After catching up with Mr. Miller, the two fought, and Christian finally joined the fray. It was then that the fight became a “one-sided” fight, according to the judge.

Miller says Michael and Christian beat, kicked and hit him with an object that was likely a 4-foot (1.3m) metal pipe found at the scene.

An expert pathologist says it was probably a punch, and not the pipe, that blinded him.

Bleeding, Mr. Miller called a neighbor’s buzzer and asked them to call 911. It was then that Michael Theriault hit Mr. Miller in the face with a pipe, according to the court.

When the police arrived, Mr. Miller was pinned to the ground, with Michael Theriault’s knee on his back. Officers gave Michael Theriault handcuffs to hold Miller.

What is the distinction between assault and aggravated assault?

In Canadian law, aggravated assault is an assault that “injures, mutilates, disfigures, or endangers the life of the plaintiff.”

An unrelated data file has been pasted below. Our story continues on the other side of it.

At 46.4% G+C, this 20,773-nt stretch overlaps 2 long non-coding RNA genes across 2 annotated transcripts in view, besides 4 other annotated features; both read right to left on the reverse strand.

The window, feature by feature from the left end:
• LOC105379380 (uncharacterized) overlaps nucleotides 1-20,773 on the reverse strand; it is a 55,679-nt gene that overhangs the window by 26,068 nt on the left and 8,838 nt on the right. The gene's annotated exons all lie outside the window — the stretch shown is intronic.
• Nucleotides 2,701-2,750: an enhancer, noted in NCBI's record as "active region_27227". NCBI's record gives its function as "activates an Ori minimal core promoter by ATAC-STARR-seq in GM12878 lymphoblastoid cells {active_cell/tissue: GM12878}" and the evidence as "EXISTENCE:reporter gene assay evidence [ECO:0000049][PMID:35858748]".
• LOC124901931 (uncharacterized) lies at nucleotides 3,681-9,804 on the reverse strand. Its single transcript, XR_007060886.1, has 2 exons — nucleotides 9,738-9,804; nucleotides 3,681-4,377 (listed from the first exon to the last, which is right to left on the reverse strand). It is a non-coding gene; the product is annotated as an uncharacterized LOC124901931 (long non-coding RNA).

Judge Di Luca said that because it was unclear who had the pipe during the fight where Mr. Miller was blinded, he cannot say without reasonable doubt that the two brothers did not act in self-defense.

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Miller denies hitting anyone with the pipe. DNA evidence shows only her blood in the pipe. Michael had no significant injuries, and Christian suffered a mild concussion.

“At that stage, they were probably just beating Mr. Miller. However, probability is not the evidence for a criminal case,” the judge said.

The judge found that this “razor-thin” justification for self-defense evaporated when Michael Theriault hit Mr. Miller after asking the neighbor to call 911.